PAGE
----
Choosing a Laboratory Balance: It’s All About Accuracy

Featured Article

{Insert Alt Tag Here}

Please check out our Laboratory Balances section for more information or to find manufacturers that sell these products.

A balance is a crucial and fundamental piece of equipment for any laboratory. The first and foremost consideration in shopping for a Laboratory Balance is clarity of thought on use and application. The purpose of the balance, the type of materials, and the amount of materials all factor into the choice of instrument. For solid, inert materials of a kilogram or more, an industrial balance would be the right choice. For measuring microgram quantities of pharmaceutical compounds, a precision  Analytical Balance would be necessary.

Similarly, consider the laboratory and the overall environment. For a dusty environment, such as a factory floor, look for balances that are sealed against outside materials. If there are drafts, vibrations, or temperature fluctuations, a sensitive analytic balance may not function well. Some balances come with their own enclosures, to keep contaminants out.

If the work being done requires certification, or involves toxic or radioactive materials, regulatory and personnel training requirements may need to be satisfied. In addition, the frequency of use will influence the choice. A balance that is used all day, every day, needs to be very durable and reliable.

According to Mettler Toledo (Columbus, OH), a manufacturer of analytical balances, customers frequently underestimate the level of accuracy required by their processes. Once the application has been clarified, it can be determined what is expected in terms of accuracy according to the relevant international norms and guidelines.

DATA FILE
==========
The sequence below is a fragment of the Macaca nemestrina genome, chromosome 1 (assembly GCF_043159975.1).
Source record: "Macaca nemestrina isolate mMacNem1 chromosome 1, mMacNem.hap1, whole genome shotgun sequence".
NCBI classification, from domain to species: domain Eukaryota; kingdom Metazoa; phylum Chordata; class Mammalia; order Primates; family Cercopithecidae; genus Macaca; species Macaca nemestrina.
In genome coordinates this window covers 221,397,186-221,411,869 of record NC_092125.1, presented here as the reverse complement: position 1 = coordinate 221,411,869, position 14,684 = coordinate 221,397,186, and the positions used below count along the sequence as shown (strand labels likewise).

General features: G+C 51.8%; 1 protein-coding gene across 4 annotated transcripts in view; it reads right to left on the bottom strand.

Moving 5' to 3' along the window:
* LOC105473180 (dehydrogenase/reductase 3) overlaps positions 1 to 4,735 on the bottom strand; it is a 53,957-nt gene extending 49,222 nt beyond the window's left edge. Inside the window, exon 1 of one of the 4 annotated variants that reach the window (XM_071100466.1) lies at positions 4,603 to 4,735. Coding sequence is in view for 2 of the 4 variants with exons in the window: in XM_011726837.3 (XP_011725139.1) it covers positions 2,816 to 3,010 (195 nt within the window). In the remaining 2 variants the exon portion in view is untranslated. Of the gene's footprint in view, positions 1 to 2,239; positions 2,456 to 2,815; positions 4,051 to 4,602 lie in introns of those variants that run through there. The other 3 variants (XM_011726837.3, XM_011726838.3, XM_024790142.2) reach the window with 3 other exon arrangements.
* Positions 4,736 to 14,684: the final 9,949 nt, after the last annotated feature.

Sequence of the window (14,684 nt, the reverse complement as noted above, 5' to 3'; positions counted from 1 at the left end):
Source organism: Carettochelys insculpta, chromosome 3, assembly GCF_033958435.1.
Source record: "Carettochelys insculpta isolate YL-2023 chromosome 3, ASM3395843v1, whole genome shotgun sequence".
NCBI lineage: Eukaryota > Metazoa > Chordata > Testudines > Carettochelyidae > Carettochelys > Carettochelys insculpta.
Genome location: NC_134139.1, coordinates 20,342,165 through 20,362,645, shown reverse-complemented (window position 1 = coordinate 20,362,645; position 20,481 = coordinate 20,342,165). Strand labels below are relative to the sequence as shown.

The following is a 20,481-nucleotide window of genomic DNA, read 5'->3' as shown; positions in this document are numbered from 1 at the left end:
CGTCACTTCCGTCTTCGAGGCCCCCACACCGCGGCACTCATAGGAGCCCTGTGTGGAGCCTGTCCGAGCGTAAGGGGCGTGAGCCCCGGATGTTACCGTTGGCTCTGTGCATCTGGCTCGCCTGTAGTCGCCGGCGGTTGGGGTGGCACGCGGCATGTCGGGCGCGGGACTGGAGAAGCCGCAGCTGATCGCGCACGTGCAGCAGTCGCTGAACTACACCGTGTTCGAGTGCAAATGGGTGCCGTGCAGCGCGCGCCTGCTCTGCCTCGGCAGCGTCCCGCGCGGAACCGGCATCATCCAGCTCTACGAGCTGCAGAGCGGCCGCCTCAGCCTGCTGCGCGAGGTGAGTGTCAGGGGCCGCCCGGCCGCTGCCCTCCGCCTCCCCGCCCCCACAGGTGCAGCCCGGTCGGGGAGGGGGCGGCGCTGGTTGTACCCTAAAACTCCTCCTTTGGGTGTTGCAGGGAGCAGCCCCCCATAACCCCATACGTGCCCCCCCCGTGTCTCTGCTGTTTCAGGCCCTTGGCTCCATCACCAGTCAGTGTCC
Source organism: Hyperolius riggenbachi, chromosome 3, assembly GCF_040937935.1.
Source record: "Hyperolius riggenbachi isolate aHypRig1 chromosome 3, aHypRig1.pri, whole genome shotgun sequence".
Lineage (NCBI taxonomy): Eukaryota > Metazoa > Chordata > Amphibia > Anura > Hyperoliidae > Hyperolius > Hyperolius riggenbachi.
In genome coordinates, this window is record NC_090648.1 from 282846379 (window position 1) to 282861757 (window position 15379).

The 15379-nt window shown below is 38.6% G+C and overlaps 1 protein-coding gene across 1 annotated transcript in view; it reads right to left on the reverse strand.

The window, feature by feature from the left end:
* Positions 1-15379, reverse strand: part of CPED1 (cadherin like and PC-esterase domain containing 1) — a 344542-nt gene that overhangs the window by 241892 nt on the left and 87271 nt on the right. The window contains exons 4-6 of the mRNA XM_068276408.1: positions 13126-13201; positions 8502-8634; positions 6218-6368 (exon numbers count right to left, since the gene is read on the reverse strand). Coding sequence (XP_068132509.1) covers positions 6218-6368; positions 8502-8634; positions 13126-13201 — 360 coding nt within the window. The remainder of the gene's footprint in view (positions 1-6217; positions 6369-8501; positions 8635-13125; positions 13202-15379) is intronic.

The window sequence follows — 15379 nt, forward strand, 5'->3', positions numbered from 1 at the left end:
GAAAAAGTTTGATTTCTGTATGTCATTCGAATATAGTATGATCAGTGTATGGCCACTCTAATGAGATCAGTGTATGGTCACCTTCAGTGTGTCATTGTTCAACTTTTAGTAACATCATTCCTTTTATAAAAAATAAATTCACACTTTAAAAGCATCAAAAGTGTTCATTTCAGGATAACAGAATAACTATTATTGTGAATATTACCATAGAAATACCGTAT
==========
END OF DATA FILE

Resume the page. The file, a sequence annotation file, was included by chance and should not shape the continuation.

High readability does not necessarily equate to high accuracy, according to a company spokesperson. For example, a customer may choose a balance with 0.1 mg readability (4 decimal places). The accuracy of the balance relates to the measurement uncertainty of each reading, i.e., the ± tolerance in the result. A fast, stable weighing result is not necessarily an indication of accuracy. A balance that is inaccurate cannot reliably produce repeatable results.

Different types of balances are selected according to the function they must perform. Laboratory balance types include toploading balances, portable balances, analytical balances, semimicrobalances, and microbalances. There are some overlaps in terms of readability and accuracy. In these cases, the user’s application and weighing environment will generally determine the type of balance required.

Balances may also be defined according to their weighing sensor. Some balances use a strain gauge, which is essentially a metallic object that deforms as strain is applied, resulting in a change in electrical resistance that can be correlated to the magnitude of the strain induced by the weight. Strain gauges are frequently found in shop scales and other larger instruments.

In scales of higher accuracy, a sensor based on electromagnetic force compensation may be used. In that type of sensor, the weight applied to the scale is compensated for by an electromagnetic force. Vertical position changes in the coil trigger a current that returns the position to zero. Since the current is proportional to the weight, a weight value can be calculated from the current.

“Although it can’t be seen, [the weighing sensor] is the heart of every balance and it is a major factor influencing its accuracy and its price,” according to a spokesperson at Mettler-Toledo. The weighing sensor should provide the balance with the ability to weigh rapidly and reproducibly, be stable to thermal fluctuations, and be reasonably repairable.